Agnivaktra, aka: Agnivaktrā; 3 Definition(s)

Introduction

Agnivaktra means something in Buddhism, Pali, Hinduism, Sanskrit. If you want to know the exact meaning, history, etymology or English translation of this term then check out the descriptions on this page. Add your comment or reference to a book if you want to contribute to this summary article.

In Hinduism

Shaivism (Shaiva philosophy)

Agnivaktra in Shaivism glossary... « previous · [A] · next »

1) Agnivaktrā (अग्निवक्त्रा):—Sanskrit name for the tenth of the twenty-four goddesses of the Sūryamaṇḍala (first maṇḍala of the Khecarīcakra) according to the kubjikāmata-tantra. The Khecarīcakra is the fifth cakra (‘internal mystic center’) of the five (pañcacakra) and is located on or above the head. She presides over the pītha (‘sacred site’) called Airuḍī.

2) Agnivaktrā (अग्निवक्त्रा):—Sanskrit name for the twentieth of the twenty-four goddesses of the Sūryamaṇḍala (first maṇḍala of the Khecarīcakra) according to the kubjikāmata-tantra. She is also known as Agnivadanā according to the Ṣaṭsāhasraṭippanī, and Vahnyānanā according to the Kulamūla-ratnapañcakāvatāra, and Agnijvālā or Agnijihvā according to the Gorakṣa-saṃhitā. The Khecarīcakra is the fifth cakra (‘internal mystic center’) of the five (pañcacakra) and is located on or above the head. She presides over the pītha (‘sacred site’) called Sopāra.

Source: Wisdom Library: Kubjikāmata-tantra

Agnivaktrā (अग्निवक्त्रा) is the name of a Goddess (Devī) presiding over Airuḍī: one of the twenty-four sacred districts mentioned in the Kubjikāmatatantra (chapter 22). Her weapon is the vajra and śakti. Furthermore, Agnivaktrā is accompanied by the Kṣetrapāla (field-protector) named Ghaṇṭārava. A similar system appears in the 9th century Vajraḍākatantra (chapter 18).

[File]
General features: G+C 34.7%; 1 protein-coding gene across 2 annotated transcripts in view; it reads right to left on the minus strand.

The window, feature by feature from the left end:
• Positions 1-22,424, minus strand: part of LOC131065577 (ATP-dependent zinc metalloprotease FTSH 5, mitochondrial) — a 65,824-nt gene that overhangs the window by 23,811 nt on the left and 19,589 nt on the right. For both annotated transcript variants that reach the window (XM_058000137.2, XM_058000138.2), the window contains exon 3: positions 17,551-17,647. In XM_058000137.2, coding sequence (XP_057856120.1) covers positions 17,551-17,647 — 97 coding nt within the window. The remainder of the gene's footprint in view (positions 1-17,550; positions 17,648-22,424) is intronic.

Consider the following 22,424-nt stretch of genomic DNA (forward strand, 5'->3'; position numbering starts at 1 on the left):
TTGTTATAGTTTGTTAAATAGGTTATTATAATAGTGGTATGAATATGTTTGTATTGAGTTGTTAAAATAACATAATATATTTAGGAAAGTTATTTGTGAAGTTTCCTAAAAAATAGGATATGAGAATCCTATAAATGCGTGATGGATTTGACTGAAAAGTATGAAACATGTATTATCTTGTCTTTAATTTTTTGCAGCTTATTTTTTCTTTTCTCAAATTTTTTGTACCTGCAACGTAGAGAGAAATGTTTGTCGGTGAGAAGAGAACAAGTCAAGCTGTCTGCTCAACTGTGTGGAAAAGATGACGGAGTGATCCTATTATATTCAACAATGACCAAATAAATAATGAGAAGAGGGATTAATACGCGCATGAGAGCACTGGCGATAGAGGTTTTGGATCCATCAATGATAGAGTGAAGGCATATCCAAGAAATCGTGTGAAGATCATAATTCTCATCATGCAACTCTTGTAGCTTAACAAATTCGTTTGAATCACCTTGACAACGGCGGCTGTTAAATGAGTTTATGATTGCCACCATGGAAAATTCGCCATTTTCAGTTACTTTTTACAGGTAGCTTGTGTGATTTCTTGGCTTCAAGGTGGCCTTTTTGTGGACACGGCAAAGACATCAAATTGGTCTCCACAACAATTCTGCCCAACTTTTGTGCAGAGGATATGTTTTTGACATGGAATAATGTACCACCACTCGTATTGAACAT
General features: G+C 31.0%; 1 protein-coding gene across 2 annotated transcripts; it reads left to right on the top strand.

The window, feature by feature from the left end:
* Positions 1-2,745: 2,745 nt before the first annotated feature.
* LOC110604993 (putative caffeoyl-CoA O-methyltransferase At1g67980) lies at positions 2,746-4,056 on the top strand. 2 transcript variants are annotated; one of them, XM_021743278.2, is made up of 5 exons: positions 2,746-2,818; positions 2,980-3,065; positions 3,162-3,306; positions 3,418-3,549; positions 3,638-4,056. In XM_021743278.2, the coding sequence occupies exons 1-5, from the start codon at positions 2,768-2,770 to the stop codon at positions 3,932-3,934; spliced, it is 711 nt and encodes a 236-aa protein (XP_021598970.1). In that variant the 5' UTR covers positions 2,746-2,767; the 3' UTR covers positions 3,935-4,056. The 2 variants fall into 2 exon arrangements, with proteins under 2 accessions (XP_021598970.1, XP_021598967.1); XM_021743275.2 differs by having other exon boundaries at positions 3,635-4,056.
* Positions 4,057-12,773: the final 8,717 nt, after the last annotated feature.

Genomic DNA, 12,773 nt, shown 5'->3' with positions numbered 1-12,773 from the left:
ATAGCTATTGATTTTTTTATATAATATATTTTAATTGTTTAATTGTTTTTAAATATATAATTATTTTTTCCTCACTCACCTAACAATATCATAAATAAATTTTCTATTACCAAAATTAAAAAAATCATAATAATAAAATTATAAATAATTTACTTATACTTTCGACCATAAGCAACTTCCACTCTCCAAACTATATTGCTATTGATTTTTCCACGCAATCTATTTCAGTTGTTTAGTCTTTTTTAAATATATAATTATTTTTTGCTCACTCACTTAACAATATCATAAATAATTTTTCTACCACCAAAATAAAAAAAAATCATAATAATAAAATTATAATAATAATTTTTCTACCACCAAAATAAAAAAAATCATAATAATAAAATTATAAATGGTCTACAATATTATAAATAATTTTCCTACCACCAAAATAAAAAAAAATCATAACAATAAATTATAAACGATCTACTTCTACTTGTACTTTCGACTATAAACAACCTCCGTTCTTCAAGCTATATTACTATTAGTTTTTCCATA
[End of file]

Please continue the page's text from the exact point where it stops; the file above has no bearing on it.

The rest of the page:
Agnivaktrā (अग्निवक्त्रा) is also mentioned as the Devī presiding over Sopāra; her weapon is the kaṭṭārikā and she is accompanied by Piśitāśa.

Source: academia.edu: A Critical Study of the Vajraḍākamahātantrarāja (II) (shaivism)
Shaivism book cover
context information

Shaiva (शैव, śaiva) or Shaivism (śaivism) represents a tradition of Hinduism worshiping Shiva as the supreme being. Closely related to Shaktism, Shaiva literature includes a range of scriptures, including Tantras, while the root of this tradition may be traced back to the ancient Vedas.

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In Buddhism

Tibetan Buddhism (Vajrayana or tantric Buddhism)

Agnivaktrā (अग्निवक्त्रा) or Piśitāsanā is the name of a Goddess (Devī) presiding over Sopāra: one of the twenty-four sacred districts mentioned in the 9th century Vajraḍākatantra (chapter 18). Her weapon is the kaṭṭārikā. Furthermore, Agnivaktrā is accompanied by an unmentioned Kṣetrapāla (field-protector) and their abode is a śālmali-tree.

Source: academia.edu: A Critical Study of the Vajraḍākamahātantrarāja (II)
Tibetan Buddhism book cover
context information

Tibetan Buddhism includes schools such as Nyingma, Kadampa, Kagyu and Gelug. Their primary canon of literature is divided in two broad categories: The Kangyur, which consists of Buddha’s words, and the Tengyur, which includes commentaries from various sources. Esotericism and tantra techniques (vajrayāna) are collected indepently.

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Relevant definitions

Search found 7 related definition(s) that might help you understand this better. Below you will find the 15 most relevant articles:

Sopara
Sopāra (सोपार) refers to one of the twenty-four sacred districts mentioned in the Kubjikāmatata...
Suryamandala
Sūryamaṇḍala (सूर्यमण्डल) or Sūryyamaṇḍala.—n. (-laṃ) The orb or disc of the sun. E. sūrya and ...
Ghantarava
Ghaṇṭārava (घण्टारव) is the name of a Kṣetrapāla (field-protector) and together with Agnivaktrā...
Pishitashana
Piśitāsanā (पिशितासना) or Agnivaktrā is the name of a Goddess (Devī) presiding over Sopāra: one...
Pishitasha
Piśitāśa (पिशिताश) is the name of a Kṣetrapāla (field-protector) and together with Agnivaktrā t...
Erudi
1) Eruḍī (एरुडी) is the name of a cow-faced Goddess at the Bherāghāt temple.—The non-Sanskrit n...
Airudi
Airuḍī (ऐरुडी) refers to one of the twenty-four sacred districts mentioned in the Kubjikāmatata...

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